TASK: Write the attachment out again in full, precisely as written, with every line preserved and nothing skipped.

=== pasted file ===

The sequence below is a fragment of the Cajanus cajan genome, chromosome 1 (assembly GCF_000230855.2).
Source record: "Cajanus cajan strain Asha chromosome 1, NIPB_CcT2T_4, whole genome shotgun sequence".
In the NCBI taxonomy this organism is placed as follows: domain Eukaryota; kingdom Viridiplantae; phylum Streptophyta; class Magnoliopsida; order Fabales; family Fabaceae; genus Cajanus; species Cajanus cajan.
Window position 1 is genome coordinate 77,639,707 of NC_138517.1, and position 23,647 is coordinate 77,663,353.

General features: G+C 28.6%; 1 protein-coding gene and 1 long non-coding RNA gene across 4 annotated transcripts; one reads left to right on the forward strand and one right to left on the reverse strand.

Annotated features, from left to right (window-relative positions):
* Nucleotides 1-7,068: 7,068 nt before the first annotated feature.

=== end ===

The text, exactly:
The sequence below is a fragment of the Cajanus cajan genome, chromosome 1 (assembly GCF_000230855.2).
Source record: "Cajanus cajan strain Asha chromosome 1, NIPB_CcT2T_4, whole genome shotgun sequence".
In the NCBI taxonomy this organism is placed as follows: domain Eukaryota; kingdom Viridiplantae; phylum Streptophyta; class Magnoliopsida; order Fabales; family Fabaceae; genus Cajanus; species Cajanus cajan.
Window position 1 is genome coordinate 77,639,707 of NC_138517.1, and position 23,647 is coordinate 77,663,353.

General features: G+C 28.6%; 1 protein-coding gene and 1 long non-coding RNA gene across 4 annotated transcripts; one reads left to right on the forward strand and one right to left on the reverse strand.

Annotated features, from left to right (window-relative positions):
* Nucleotides 1-7,068: 7,068 nt before the first annotated feature.